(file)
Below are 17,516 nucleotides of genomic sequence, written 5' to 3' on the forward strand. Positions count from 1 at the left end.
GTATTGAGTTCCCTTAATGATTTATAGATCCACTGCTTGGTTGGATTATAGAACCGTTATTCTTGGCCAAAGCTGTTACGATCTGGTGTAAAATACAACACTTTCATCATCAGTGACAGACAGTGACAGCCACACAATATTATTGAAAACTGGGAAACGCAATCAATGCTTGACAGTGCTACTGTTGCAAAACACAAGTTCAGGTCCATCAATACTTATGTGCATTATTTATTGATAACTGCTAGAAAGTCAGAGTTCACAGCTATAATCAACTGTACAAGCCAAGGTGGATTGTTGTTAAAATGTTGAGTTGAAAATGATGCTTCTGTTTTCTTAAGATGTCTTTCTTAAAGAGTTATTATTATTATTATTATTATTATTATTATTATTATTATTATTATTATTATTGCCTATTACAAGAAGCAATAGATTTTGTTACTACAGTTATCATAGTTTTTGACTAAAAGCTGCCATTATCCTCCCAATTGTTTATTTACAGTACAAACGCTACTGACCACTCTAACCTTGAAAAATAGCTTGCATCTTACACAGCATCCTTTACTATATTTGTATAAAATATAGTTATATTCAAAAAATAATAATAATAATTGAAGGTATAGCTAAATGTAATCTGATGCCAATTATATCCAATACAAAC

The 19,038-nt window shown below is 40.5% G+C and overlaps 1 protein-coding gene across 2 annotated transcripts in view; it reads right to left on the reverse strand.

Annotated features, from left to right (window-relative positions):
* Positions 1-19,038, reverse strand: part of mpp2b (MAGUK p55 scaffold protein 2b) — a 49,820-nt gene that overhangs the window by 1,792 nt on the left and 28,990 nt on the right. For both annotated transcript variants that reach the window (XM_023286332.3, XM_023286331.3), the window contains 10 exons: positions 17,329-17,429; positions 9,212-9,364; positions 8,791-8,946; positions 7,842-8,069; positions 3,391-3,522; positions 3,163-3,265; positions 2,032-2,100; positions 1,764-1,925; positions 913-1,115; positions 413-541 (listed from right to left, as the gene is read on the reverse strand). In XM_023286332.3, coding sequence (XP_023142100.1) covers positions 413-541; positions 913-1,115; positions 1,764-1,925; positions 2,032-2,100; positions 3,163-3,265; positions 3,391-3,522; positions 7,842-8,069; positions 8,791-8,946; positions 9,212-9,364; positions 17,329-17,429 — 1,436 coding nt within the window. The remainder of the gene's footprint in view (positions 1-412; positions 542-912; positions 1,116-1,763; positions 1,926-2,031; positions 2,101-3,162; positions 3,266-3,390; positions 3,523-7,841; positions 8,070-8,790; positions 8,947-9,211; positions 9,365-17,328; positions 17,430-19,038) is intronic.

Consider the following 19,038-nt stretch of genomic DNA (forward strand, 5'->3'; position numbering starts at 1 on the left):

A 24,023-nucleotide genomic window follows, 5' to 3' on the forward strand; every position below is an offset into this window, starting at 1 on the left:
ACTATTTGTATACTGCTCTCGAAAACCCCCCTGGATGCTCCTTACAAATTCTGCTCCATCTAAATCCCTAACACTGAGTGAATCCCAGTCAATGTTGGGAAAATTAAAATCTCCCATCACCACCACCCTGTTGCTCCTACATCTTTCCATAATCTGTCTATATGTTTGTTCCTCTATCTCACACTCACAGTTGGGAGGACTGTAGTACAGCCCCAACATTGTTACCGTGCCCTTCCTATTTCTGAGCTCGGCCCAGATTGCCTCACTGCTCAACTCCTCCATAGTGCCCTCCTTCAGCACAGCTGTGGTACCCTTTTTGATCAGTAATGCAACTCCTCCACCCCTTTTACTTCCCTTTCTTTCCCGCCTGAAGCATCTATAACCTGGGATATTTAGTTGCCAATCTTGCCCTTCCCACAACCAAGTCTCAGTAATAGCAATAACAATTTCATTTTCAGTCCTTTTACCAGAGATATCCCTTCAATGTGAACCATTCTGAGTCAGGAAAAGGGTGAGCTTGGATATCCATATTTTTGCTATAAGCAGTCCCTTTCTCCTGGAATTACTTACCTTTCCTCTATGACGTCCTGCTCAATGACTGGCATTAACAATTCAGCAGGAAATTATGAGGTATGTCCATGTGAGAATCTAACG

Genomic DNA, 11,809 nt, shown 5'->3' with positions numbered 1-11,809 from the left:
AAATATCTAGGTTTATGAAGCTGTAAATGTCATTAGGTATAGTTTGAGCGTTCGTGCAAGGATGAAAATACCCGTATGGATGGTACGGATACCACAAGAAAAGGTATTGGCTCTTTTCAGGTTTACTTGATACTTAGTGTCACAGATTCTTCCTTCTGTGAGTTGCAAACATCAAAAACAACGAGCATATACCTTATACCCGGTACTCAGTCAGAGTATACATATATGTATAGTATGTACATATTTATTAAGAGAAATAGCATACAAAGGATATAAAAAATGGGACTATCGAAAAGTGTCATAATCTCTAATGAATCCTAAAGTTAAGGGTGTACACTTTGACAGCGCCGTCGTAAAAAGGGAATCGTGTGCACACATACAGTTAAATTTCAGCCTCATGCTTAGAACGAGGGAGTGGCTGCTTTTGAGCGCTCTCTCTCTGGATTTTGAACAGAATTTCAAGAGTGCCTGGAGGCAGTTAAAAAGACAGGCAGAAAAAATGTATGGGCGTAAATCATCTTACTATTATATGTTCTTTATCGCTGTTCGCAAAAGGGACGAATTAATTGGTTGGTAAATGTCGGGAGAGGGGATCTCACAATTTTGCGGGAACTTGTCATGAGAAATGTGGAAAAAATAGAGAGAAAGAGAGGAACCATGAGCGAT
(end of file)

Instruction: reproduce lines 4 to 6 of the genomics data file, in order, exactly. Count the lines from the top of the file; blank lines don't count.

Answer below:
Annotated features, from left to right (window-relative positions):
* Positions 1-19,038, reverse strand: part of mpp2b (MAGUK p55 scaffold protein 2b) — a 49,820-nt gene that overhangs the window by 1,792 nt on the left and 28,990 nt on the right. For both annotated transcript variants that reach the window (XM_023286332.3, XM_023286331.3), the window contains 10 exons: positions 17,329-17,429; positions 9,212-9,364; positions 8,791-8,946; positions 7,842-8,069; positions 3,391-3,522; positions 3,163-3,265; positions 2,032-2,100; positions 1,764-1,925; positions 913-1,115; positions 413-541 (listed from right to left, as the gene is read on the reverse strand). In XM_023286332.3, coding sequence (XP_023142100.1) covers positions 413-541; positions 913-1,115; positions 1,764-1,925; positions 2,032-2,100; positions 3,163-3,265; positions 3,391-3,522; positions 7,842-8,069; positions 8,791-8,946; positions 9,212-9,364; positions 17,329-17,429 — 1,436 coding nt within the window. The remainder of the gene's footprint in view (positions 1-412; positions 542-912; positions 1,116-1,763; positions 1,926-2,031; positions 2,101-3,162; positions 3,266-3,390; positions 3,523-7,841; positions 8,070-8,790; positions 8,947-9,211; positions 9,365-17,328; positions 17,430-19,038) is intronic.

Consider the following 19,038-nt stretch of genomic DNA (forward strand, 5'->3'; position numbering starts at 1 on the left):